If someone has a mental illness severe enough that he cannot work or manage his own money, should he be allowed to own a gun?
In the waning weeks of his presidency, Barack Obama answered that question. Motivated by Adam Lanza's bloody rampage at an elementary school in Newtown, Conn., that killed 20 children and six educators in 2012, Obama imposed a rule that barred gun ownership for people who qualify for Social Security disability insurance because their mental illness keeps them from working, and who cannot manage their benefits. That pool is small — just 75,000 Americans.
The GOP-led U.S. House just voted to scrap that rule. Bad move. The Senate now decides whether to back that bad move. If it does, President Trump would decide whether to go along or disagree.
Republican lawmakers hang their case on the argument that the rule stigmatizes people with disabilities as dangerous. "There are people who need help and seek help, but that is not a criteria for taking away one's constitutional right" to own a gun, Texas Rep. Pete Sessions said.
Sessions implicitly exaggerates the impact of the rule. As gun control measures go, the scope of this one is narrow. Its goal is to keep guns out of the hands of people on record as having a disabling mental disorder. The standard for taking that gun away is steep — they have to be on Social Security because their psychiatric disorder keeps them from working, and they cannot manage their own affairs. Both conditions must be met. Even if the rule keeps someone from owning a gun, that person can pursue an appeal.
America has seen what can happen when someone with severe psychiatric issues has access to firearms. Their names and crimes live in infamy:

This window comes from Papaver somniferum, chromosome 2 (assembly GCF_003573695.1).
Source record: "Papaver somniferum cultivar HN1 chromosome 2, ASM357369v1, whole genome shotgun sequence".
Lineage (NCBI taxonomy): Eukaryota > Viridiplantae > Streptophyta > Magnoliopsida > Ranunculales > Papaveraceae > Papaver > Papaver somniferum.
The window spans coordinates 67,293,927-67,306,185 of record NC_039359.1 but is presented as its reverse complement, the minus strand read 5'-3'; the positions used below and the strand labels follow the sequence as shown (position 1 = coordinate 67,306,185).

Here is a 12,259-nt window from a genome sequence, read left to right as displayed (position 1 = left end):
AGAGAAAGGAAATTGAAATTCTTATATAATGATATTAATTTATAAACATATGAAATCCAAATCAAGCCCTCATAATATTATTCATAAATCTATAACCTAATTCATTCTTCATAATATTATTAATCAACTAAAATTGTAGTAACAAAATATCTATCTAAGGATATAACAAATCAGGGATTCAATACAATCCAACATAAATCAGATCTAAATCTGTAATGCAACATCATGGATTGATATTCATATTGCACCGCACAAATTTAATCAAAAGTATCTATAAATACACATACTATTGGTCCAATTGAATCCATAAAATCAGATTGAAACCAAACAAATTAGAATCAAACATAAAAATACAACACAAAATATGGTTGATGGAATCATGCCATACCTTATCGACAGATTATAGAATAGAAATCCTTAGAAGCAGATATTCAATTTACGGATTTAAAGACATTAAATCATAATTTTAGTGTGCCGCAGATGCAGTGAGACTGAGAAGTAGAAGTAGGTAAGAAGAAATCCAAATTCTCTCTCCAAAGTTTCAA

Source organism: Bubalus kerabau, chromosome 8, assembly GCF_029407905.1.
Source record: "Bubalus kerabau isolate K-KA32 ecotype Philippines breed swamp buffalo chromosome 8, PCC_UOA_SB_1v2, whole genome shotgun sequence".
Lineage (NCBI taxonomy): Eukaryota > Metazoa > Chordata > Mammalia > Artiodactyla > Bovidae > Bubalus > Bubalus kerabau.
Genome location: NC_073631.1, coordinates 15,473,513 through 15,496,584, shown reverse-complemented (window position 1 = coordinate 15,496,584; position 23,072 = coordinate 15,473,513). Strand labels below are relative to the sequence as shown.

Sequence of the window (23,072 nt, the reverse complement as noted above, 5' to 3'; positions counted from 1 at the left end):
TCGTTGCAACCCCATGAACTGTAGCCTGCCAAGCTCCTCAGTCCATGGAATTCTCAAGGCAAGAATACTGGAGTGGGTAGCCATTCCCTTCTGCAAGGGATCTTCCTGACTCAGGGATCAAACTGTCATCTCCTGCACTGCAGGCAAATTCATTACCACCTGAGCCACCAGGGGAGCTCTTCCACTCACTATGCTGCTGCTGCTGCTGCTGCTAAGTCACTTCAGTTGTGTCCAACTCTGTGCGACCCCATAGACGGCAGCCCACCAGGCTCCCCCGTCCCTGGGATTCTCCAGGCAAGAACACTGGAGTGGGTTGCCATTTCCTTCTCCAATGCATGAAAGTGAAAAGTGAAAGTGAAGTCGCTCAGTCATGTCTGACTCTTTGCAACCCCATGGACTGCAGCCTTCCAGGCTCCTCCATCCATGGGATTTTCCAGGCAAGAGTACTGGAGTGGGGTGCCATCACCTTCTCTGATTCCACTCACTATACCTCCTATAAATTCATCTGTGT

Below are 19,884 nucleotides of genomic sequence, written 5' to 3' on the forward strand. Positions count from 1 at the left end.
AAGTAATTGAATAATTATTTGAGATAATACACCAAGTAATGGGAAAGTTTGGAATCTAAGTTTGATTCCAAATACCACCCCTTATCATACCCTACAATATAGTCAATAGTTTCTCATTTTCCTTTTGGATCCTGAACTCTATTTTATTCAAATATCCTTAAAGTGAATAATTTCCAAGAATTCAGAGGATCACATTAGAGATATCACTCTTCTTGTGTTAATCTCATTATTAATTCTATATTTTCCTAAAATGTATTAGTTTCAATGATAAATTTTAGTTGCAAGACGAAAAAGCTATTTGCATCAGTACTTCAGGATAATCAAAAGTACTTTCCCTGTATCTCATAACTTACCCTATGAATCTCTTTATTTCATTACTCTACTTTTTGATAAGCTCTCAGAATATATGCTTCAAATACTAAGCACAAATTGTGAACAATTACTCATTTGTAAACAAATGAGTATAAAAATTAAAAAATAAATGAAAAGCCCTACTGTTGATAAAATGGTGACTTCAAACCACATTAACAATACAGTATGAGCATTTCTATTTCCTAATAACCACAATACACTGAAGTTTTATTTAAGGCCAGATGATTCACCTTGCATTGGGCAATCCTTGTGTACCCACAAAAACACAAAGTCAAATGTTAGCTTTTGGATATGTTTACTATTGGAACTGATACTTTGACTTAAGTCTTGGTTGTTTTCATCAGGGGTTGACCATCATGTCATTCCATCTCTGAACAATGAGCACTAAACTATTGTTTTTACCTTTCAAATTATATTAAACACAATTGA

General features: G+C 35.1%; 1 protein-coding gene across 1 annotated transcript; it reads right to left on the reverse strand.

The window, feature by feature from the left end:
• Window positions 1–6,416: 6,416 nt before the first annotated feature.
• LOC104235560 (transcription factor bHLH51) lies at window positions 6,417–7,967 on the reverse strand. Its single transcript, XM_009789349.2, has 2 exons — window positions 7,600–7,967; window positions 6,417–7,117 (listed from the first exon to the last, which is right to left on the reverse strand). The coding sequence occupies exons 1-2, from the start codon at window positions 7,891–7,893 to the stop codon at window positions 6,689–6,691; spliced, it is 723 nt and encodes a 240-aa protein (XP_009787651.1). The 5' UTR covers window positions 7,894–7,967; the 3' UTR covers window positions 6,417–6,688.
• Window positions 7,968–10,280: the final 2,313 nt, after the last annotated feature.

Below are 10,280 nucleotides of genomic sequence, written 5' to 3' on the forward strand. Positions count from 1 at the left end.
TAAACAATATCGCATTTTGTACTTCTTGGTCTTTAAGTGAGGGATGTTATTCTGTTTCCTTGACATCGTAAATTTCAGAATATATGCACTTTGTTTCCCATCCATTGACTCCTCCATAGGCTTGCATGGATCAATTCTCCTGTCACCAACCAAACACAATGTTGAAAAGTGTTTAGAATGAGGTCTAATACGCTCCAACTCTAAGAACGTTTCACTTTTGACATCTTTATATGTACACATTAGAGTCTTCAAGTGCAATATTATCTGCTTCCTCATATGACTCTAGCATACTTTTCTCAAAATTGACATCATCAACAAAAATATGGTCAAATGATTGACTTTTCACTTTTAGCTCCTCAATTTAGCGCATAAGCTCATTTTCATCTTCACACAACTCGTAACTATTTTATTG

•In 2007, Seung Hui Cho shot to death 32 people at Virginia Tech University before killing himself. Two years earlier, a judge had deemed Cho an "imminent danger" because of mental illness and ordered him to seek treatment. But because he was never committed, that assessment never got recorded in the federal database of people ineligible to buy guns. Cho passed the background check and bought the guns he would wield at Virginia Tech.
•In 2011, Jared Loughner shot U.S. Rep. Gabrielle Giffords in the head and murdered six other people in Tucson, Ariz.
•In 2012, James Holmes strode into a packed movie theater in Aurora, Colo., and opened fire, killing 12 people.
And there's Lanza, who went through months of hysterical crying, stretches of lethargy and self-imposed isolation from his family before unleashing terror at Sandy Hook Elementary School. "I didn't understand that Adam was drifting away," his father, Peter Lanza, told The New Yorker in 2014.
These crimes showcase the dangers in allowing severely troubled individuals to buy firearms. The rule the House voted to scrap doesn't cast so wide a net that it applies to anyone seeking psychiatric treatment. It's specific in scope, and anchored by a common-sense premise that many House Republicans ignored: If a person's psychiatric disorder is disabling enough that the individual cannot work or deal with money-managing, bright red flags are being raised about his or her capacity for sound judgment.
To us, that's a logical, well-grounded reason why he or she shouldn't own a gun.
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